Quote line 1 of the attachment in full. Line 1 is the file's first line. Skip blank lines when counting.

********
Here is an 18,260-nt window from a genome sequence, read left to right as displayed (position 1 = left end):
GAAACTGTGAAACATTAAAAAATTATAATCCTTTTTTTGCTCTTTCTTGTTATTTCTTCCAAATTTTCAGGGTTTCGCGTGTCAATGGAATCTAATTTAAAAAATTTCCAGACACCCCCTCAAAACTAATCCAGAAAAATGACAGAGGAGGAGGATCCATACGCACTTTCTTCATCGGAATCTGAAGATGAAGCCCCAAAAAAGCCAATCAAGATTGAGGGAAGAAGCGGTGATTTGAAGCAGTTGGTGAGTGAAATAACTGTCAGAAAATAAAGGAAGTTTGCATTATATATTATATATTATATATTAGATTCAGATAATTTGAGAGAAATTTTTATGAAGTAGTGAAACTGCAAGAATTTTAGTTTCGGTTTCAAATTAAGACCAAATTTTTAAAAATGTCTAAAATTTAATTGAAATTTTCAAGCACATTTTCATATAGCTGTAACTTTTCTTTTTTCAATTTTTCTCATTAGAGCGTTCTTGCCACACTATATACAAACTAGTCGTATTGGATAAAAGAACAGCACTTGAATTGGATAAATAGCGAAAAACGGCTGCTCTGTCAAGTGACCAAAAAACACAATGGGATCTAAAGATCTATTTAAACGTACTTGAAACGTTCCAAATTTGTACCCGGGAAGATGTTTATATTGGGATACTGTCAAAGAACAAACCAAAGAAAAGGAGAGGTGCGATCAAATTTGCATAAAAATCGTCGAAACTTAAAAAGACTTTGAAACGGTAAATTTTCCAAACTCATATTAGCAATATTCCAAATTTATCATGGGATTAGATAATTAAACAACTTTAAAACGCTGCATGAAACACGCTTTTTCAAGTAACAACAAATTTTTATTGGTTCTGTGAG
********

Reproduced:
Here is an 18,260-nt window from a genome sequence, read left to right as displayed (position 1 = left end):